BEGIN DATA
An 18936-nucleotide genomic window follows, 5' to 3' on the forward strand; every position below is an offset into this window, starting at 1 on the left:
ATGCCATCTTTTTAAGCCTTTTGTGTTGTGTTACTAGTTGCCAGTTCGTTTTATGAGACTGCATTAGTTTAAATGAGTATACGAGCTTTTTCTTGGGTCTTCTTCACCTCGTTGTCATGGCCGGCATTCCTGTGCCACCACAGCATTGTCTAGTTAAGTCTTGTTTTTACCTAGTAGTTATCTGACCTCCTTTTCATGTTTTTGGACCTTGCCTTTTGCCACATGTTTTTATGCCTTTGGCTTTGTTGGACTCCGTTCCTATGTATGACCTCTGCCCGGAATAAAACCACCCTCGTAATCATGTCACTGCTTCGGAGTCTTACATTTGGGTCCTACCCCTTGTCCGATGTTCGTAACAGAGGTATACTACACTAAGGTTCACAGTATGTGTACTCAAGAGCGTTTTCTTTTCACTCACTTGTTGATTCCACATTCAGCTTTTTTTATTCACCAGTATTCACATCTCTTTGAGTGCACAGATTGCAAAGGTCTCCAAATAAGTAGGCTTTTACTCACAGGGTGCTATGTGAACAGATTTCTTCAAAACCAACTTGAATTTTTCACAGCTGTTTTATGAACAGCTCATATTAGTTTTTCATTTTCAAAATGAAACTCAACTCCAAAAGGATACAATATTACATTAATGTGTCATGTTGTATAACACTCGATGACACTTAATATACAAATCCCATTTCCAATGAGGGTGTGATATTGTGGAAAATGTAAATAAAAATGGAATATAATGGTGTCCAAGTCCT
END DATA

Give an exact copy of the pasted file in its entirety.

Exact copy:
An 18936-nucleotide genomic window follows, 5' to 3' on the forward strand; every position below is an offset into this window, starting at 1 on the left:
ATGCCATCTTTTTAAGCCTTTTGTGTTGTGTTACTAGTTGCCAGTTCGTTTTATGAGACTGCATTAGTTTAAATGAGTATACGAGCTTTTTCTTGGGTCTTCTTCACCTCGTTGTCATGGCCGGCATTCCTGTGCCACCACAGCATTGTCTAGTTAAGTCTTGTTTTTACCTAGTAGTTATCTGACCTCCTTTTCATGTTTTTGGACCTTGCCTTTTGCCACATGTTTTTATGCCTTTGGCTTTGTTGGACTCCGTTCCTATGTATGACCTCTGCCCGGAATAAAACCACCCTCGTAATCATGTCACTGCTTCGGAGTCTTACATTTGGGTCCTACCCCTTGTCCGATGTTCGTAACAGAGGTATACTACACTAAGGTTCACAGTATGTGTACTCAAGAGCGTTTTCTTTTCACTCACTTGTTGATTCCACATTCAGCTTTTTTTATTCACCAGTATTCACATCTCTTTGAGTGCACAGATTGCAAAGGTCTCCAAATAAGTAGGCTTTTACTCACAGGGTGCTATGTGAACAGATTTCTTCAAAACCAACTTGAATTTTTCACAGCTGTTTTATGAACAGCTCATATTAGTTTTTCATTTTCAAAATGAAACTCAACTCCAAAAGGATACAATATTACATTAATGTGTCATGTTGTATAACACTCGATGACACTTAATATACAAATCCCATTTCCAATGAGGGTGTGATATTGTGGAAAATGTAAATAAAAATGGAATATAATGGTGTCCAAGTCCT